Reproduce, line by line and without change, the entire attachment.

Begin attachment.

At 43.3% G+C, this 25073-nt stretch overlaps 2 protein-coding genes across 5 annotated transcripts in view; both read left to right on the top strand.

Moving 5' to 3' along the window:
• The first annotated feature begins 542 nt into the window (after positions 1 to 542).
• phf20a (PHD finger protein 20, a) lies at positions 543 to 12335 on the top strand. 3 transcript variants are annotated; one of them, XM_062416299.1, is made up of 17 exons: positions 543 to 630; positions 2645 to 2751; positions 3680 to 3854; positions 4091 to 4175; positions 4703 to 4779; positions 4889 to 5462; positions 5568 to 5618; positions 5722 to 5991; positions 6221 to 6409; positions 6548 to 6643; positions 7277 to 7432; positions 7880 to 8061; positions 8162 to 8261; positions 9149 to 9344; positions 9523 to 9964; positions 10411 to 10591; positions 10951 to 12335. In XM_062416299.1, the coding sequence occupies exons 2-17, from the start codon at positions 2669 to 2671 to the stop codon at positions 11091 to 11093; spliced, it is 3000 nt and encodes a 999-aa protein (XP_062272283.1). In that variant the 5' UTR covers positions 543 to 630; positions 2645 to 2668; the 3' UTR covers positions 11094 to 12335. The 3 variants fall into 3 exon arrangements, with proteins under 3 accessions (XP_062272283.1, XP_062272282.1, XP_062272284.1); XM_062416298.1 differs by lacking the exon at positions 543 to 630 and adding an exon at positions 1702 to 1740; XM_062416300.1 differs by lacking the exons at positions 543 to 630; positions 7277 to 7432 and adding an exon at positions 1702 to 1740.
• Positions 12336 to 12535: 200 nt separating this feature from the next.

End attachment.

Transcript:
At 43.3% G+C, this 25073-nt stretch overlaps 2 protein-coding genes across 5 annotated transcripts in view; both read left to right on the top strand.

Moving 5' to 3' along the window:
• The first annotated feature begins 542 nt into the window (after positions 1 to 542).
• phf20a (PHD finger protein 20, a) lies at positions 543 to 12335 on the top strand. 3 transcript variants are annotated; one of them, XM_062416299.1, is made up of 17 exons: positions 543 to 630; positions 2645 to 2751; positions 3680 to 3854; positions 4091 to 4175; positions 4703 to 4779; positions 4889 to 5462; positions 5568 to 5618; positions 5722 to 5991; positions 6221 to 6409; positions 6548 to 6643; positions 7277 to 7432; positions 7880 to 8061; positions 8162 to 8261; positions 9149 to 9344; positions 9523 to 9964; positions 10411 to 10591; positions 10951 to 12335. In XM_062416299.1, the coding sequence occupies exons 2-17, from the start codon at positions 2669 to 2671 to the stop codon at positions 11091 to 11093; spliced, it is 3000 nt and encodes a 999-aa protein (XP_062272283.1). In that variant the 5' UTR covers positions 543 to 630; positions 2645 to 2668; the 3' UTR covers positions 11094 to 12335. The 3 variants fall into 3 exon arrangements, with proteins under 3 accessions (XP_062272283.1, XP_062272282.1, XP_062272284.1); XM_062416298.1 differs by lacking the exon at positions 543 to 630 and adding an exon at positions 1702 to 1740; XM_062416300.1 differs by lacking the exons at positions 543 to 630; positions 7277 to 7432 and adding an exon at positions 1702 to 1740.
• Positions 12336 to 12535: 200 nt separating this feature from the next.